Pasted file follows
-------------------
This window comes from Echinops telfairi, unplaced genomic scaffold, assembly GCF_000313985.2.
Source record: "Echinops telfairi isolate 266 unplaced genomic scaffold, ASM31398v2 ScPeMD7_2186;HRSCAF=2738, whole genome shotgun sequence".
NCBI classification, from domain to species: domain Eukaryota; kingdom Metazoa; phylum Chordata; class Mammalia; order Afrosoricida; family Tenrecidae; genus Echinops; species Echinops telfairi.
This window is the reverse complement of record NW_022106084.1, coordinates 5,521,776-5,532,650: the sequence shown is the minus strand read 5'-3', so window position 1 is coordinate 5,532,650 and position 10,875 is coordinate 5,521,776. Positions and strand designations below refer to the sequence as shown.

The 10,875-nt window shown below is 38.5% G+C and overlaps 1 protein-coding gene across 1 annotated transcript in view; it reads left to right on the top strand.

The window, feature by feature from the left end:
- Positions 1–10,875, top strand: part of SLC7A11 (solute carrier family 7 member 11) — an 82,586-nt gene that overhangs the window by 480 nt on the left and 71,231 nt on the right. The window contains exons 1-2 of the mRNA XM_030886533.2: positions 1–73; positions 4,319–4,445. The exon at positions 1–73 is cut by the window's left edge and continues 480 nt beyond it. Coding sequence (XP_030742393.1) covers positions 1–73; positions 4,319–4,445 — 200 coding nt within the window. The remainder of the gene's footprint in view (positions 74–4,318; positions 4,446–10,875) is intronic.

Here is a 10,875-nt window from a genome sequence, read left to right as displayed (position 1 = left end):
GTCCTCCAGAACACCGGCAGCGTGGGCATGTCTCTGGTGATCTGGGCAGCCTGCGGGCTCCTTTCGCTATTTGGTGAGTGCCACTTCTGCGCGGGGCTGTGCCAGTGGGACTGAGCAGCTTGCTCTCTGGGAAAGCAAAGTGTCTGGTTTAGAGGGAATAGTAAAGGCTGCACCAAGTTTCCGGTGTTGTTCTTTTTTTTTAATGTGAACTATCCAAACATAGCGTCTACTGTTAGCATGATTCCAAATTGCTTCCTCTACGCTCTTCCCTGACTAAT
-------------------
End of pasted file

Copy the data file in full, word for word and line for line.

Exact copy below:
This window comes from Echinops telfairi, unplaced genomic scaffold, assembly GCF_000313985.2.
Source record: "Echinops telfairi isolate 266 unplaced genomic scaffold, ASM31398v2 ScPeMD7_2186;HRSCAF=2738, whole genome shotgun sequence".
NCBI classification, from domain to species: domain Eukaryota; kingdom Metazoa; phylum Chordata; class Mammalia; order Afrosoricida; family Tenrecidae; genus Echinops; species Echinops telfairi.
This window is the reverse complement of record NW_022106084.1, coordinates 5,521,776-5,532,650: the sequence shown is the minus strand read 5'-3', so window position 1 is coordinate 5,532,650 and position 10,875 is coordinate 5,521,776. Positions and strand designations below refer to the sequence as shown.

The 10,875-nt window shown below is 38.5% G+C and overlaps 1 protein-coding gene across 1 annotated transcript in view; it reads left to right on the top strand.

The window, feature by feature from the left end:
- Positions 1–10,875, top strand: part of SLC7A11 (solute carrier family 7 member 11) — an 82,586-nt gene that overhangs the window by 480 nt on the left and 71,231 nt on the right. The window contains exons 1-2 of the mRNA XM_030886533.2: positions 1–73; positions 4,319–4,445. The exon at positions 1–73 is cut by the window's left edge and continues 480 nt beyond it. Coding sequence (XP_030742393.1) covers positions 1–73; positions 4,319–4,445 — 200 coding nt within the window. The remainder of the gene's footprint in view (positions 74–4,318; positions 4,446–10,875) is intronic.

Here is a 10,875-nt window from a genome sequence, read left to right as displayed (position 1 = left end):
GTCCTCCAGAACACCGGCAGCGTGGGCATGTCTCTGGTGATCTGGGCAGCCTGCGGGCTCCTTTCGCTATTTGGTGAGTGCCACTTCTGCGCGGGGCTGTGCCAGTGGGACTGAGCAGCTTGCTCTCTGGGAAAGCAAAGTGTCTGGTTTAGAGGGAATAGTAAAGGCTGCACCAAGTTTCCGGTGTTGTTCTTTTTTTTTAATGTGAACTATCCAAACATAGCGTCTACTGTTAGCATGATTCCAAATTGCTTCCTCTACGCTCTTCCCTGACTAAT